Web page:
In the fourth video of the series, Jorge Garcia, MD, FACP, considers PSMA-positive cells as a therapeutic target in men with metastatic castration-resistant prostate cancer and discusses the implications of the VISION trial for the therapeutic landscape.
[M]any of us recognize th[e] lack of biomarkers for prostate cancer….[C]ertainly PSA, prostate specific antigen, is a decent biomarker, but it becomes very imperfect when you develop castration-resistant disease. So…PSMA becomes an important target for us because PSMA is [a] transmembrane carboxypeptidase [that] is highly expressed in prostate cancer including metastatic lesions. [It] is a very specific…target [that]…has a really restricted [relative] expression—or what I would call [a] normal expression—mainly [in] salivary and lacrimal glands. [T]herefore, [LuPSMA has a] low likelihood of causing…systemic side effects….In addition to that, I think that PSMA is an excellent target for PET imaging.
The standard of care for men with metastatic prostate cancer in the castration-sensitive or naive space is simple…[it] historically…has been androgen deprivation therapy. The challenge is the longer those men live suppressed on testosterone, the more likely [it is] for them to become castration resistant….“[C]astration resistant” [has] a very simple definition; it requires for you to have a rising PSA and/or evidence of clinical progression. [I]f you indeed have metastatic disease, when you develop…a rising PSA, radiographic progression, and/or symptomatic progression,…in the absence of male hormone (which is defined by a testosterone level less than 50), that makes you fit in the definition for castration-resistant disease.
[T]he standard of care for those men is quite large today in North America. We have over 7 lines of therapy that are…life-prolonging agents….[W]hat I think is important to understand is…there are many lines of therapy that our patients can receive, yet the sequence of such agents is not well understood;…we don't understand [the] mechanisms of resistance.
VISION was a very specific trial. Patients were in fact required to have a PSMA-positive PET. Now,…I think most of us in the field realize that whole body bone scans using technetium-99 and CT [computerized tomography] scans of the chest, abdomen, and pelvic region…have become obsolete, for the most part….[W]ith the approval of PSMA PET in North America this year, I think the field will move quite rapidly into that space. It is now part of the NCCN [National Comprehensive Cancer Network] guidelines. And I think that…[in] the next year to 5 years, we're going to be…using PSMA PETs right and left to…define how we…treat our patients.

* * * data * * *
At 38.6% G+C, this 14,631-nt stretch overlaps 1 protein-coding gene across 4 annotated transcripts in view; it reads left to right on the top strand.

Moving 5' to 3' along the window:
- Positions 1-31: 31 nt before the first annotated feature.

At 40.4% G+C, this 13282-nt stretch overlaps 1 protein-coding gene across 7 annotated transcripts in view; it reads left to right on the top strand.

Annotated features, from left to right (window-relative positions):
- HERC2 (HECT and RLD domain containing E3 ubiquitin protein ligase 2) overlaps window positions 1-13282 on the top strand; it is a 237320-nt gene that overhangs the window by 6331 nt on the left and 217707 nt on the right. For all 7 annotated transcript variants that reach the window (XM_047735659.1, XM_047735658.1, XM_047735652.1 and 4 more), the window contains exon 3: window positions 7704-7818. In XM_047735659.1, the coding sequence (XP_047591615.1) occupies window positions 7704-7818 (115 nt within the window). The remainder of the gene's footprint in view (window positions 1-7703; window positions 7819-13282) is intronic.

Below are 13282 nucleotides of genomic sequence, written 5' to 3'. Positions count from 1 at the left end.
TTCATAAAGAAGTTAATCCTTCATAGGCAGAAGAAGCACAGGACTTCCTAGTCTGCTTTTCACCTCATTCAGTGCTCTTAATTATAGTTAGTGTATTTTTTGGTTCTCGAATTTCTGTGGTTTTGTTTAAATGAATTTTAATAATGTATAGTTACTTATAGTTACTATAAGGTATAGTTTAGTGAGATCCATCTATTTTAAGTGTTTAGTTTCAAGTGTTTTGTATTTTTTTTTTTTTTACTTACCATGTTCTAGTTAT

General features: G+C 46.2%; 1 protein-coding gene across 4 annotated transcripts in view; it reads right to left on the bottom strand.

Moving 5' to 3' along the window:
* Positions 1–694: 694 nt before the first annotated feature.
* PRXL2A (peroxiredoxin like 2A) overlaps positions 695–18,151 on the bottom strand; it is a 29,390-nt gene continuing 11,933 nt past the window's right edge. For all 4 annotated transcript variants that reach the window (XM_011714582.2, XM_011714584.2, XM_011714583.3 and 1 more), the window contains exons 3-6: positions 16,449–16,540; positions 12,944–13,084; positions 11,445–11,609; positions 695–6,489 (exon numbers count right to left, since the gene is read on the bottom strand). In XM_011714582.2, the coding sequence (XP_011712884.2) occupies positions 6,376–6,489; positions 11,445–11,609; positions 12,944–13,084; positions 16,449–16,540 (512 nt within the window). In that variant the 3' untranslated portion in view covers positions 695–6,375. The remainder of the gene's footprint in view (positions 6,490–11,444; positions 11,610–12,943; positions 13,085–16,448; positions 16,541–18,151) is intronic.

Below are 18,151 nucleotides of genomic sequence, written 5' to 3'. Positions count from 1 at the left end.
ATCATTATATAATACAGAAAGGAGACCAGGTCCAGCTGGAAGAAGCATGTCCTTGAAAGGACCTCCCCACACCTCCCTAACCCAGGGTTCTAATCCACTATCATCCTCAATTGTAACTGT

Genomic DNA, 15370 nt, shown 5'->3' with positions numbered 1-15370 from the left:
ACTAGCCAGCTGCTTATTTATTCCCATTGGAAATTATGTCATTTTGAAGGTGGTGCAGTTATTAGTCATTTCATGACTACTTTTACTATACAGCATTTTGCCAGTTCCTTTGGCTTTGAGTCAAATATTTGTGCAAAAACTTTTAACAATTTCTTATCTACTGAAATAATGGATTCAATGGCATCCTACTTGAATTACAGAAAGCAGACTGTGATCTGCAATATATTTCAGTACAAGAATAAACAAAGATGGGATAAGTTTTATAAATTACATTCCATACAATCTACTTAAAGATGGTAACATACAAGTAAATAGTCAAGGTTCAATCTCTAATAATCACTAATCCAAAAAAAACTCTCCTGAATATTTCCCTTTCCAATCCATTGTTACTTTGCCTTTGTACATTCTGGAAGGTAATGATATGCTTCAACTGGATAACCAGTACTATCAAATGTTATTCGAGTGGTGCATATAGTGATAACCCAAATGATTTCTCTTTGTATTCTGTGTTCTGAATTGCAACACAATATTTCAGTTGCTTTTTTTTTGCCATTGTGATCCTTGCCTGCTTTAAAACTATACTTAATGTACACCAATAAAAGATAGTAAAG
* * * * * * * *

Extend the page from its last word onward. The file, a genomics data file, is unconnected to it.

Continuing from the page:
[T]he primary end points used [in VISION] were what they call…alternative primary end points. And that simply meant, as Mike Morris presented at ASCO this year,…that the study…would have been positive if either or both primary end points were significant. So the important part of this is that if you look at the primary end point [of overall] survival, the hazard ratio…in that trial was 0.62, which…means [a] 38% relative risk reduction of dying from prostate cancer if you receive lutetium PSMA, against the control arm…run out, [to 15.3 months and 11.3 months, respectively, with a difference of] around 4 months between the 2 arms….If you look…at the [other primary end point of] rPFS in the prolonged survival, just for this set of patients who actually had rPFS analysis, that also actually met their primary end point with a hazard ratio 0.6.
[T]he important part is this is a hazard ratio that is consistent with all hazard ratios that we have seen in that space. Remember, the hazard ratio put survival in all the ORIOLE trial and the radium-223 and in the chemotherapy trials…between 0.6 and 0.5, if you will, to 0.79. So [it’s] really consistent with an improvement in outcome for these patients.
And now we're going to have to start paying more attention to the side effects, as these can be quite cumbersome to manage. [T]here are some unique side effects that are important for us to be aware of. They have to be learned—I shouldn't say learned, because medical oncologists do this—but certainly [we need to] be a little bit more in tune with [them], as we're not accustomed to see[ing] them drastically with the standard chemotherapies that we use, or for that matter, with the oral agents that we're using in that space.
[In the end,] lutetium PSMA becomes…one of the most attractive therapeutic targets in the field for men with castration-resistant prostate cancer. I don't think the future could be more exciting for our patients, for all of us who do drug development in prostate cancer. I think we have accomplished quite a bit in the last 7 years [and] have drastically changed how we manage our patients. And I think the future is bright for the field, and certainly for our patients, which is the primary reason why we do what we do.